She is the National Coordinator of Women in Development and Environment, and is very committed to empowering women to participate in decision making and governance. Her work has spread across many civil society committees and organizations including UN NGO Committee on Social Development, Board Member of Habitat International Coalition; member of the Steering Committee of African Network of Women’s Shelters, where she is working with other civil society groups to end violence against women /girls and provide safe spaces and shelters for women survivors of violence and abuse.

Ms. Maria Munir Yusuf
Maria had earlier in her carrier worked for the Ministry of Labor and Social Affairs in Addis as a Judge before she went back to school for a Diploma in Law at AAU. She was selected to join the Federal High Court and became a judge and served in civil and criminal bench. While she was a judge she and other women lawyers brought the idea of forming the Ethiopian Women Lawyers Association (EWLA) paving the way for its formation where she served as a board member. After she left her role as a Judge, she became an independent Lawyer and participated in forming the EWLA office and committees in all the regions. She is the Director of AWSAD, which have served 2676 women and 1134 children. The NGO runs two Safe Houses in Addis with over 120 women and children living there currently, and there are two more Safe Houses in Adama.
Ms. Joy Lange
Ms. Joy Lange is the Director of St Anne's Homes in Cape Town, South Africa.
Ms. Paula Assubuji
Paula Assubuji is a feminist economist and activist in South Africa. As an economist by training, Paula developed her expertise on socio- economic issues through years of working in the development
sector in Southern Africa and Europe. She has a track record of working with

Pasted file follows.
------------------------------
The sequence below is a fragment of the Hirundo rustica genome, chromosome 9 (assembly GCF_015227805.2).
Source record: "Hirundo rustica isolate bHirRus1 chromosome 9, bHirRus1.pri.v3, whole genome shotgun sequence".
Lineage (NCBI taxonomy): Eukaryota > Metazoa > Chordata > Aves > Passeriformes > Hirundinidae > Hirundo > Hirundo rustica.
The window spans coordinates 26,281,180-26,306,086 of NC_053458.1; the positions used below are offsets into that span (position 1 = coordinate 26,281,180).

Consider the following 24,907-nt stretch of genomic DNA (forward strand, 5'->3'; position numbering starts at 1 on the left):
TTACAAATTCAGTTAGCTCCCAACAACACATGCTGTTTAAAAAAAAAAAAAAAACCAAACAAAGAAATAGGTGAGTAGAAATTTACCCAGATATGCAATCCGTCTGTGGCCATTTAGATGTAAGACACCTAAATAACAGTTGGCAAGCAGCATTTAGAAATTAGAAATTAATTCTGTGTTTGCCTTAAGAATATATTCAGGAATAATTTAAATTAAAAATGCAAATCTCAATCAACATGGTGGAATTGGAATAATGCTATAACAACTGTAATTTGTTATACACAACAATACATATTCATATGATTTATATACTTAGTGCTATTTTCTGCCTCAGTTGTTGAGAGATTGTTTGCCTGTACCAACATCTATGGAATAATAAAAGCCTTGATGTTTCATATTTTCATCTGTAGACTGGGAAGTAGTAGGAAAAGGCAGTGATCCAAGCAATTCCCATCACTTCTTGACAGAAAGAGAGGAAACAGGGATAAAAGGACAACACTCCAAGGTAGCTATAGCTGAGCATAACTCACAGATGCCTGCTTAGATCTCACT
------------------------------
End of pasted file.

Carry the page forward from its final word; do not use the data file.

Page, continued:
community based and community driven projects with a particular focus on gender
Prior to joining the Heinrich Böll Foundation, Paula was the Director of
Operations for One World and also led the secretariat of Shack Dwellers International (South Africa) amongst a range of other developmental organizations in Mozambique and Germany.
Her extensive career in this sector has led to the development of skills
to engage at all levels of organizations and manage teams from diverse cultural
backgrounds. She has also developed expertise in programme design and management, donor and partner strategy, relationship management, monitoring and evaluation of development projects and programmes.
Claudia Lopes
Claudia Lopes is a women’s rights activist with more than 15 years of experience specifically advocating on issues related to violence against women. A postgraduate degree in Psychology led to a specialization in supporting female victims of trauma and violence in South Africa and, for a short stint, in the United Kingdom where she worked at a domestic violence centre and a refuge/shelter for women. Claudia works at the Cape Town office of the Heinrich Böll Foundation (HBF) in South Africa as its Research and Publications Manager with a particular focus on topics related to gender justice. Since joining HBF in 2011, Claudia has managed various projects and produced various studies and publications which have contributed to lobbying and advocacy efforts to strengthening the South African states response to GBV overall and more recently, to the provision of sheltering for abused women and their children.